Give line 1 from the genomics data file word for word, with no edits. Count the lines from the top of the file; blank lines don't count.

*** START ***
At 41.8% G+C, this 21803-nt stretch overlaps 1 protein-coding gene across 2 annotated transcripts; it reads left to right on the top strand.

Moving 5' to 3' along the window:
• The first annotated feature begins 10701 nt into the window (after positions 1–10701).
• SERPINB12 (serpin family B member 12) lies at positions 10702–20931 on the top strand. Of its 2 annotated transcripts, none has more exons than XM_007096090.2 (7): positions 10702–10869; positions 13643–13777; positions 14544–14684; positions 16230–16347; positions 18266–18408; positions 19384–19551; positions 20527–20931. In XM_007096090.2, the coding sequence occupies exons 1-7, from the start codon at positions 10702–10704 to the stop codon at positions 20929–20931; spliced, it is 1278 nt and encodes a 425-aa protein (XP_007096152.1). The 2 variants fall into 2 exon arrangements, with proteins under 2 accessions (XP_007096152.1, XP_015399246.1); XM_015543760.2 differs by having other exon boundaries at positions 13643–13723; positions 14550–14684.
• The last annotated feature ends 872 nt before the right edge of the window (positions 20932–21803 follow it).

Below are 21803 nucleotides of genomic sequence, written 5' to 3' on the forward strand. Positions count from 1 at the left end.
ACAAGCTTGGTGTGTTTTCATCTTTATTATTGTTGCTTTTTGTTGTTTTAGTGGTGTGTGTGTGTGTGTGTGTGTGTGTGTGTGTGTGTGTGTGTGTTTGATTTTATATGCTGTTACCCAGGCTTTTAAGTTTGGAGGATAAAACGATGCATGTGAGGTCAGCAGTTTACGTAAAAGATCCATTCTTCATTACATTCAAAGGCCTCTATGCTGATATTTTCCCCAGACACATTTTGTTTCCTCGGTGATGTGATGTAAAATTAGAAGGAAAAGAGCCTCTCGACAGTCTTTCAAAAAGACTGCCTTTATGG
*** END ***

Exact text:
At 41.8% G+C, this 21803-nt stretch overlaps 1 protein-coding gene across 2 annotated transcripts; it reads left to right on the top strand.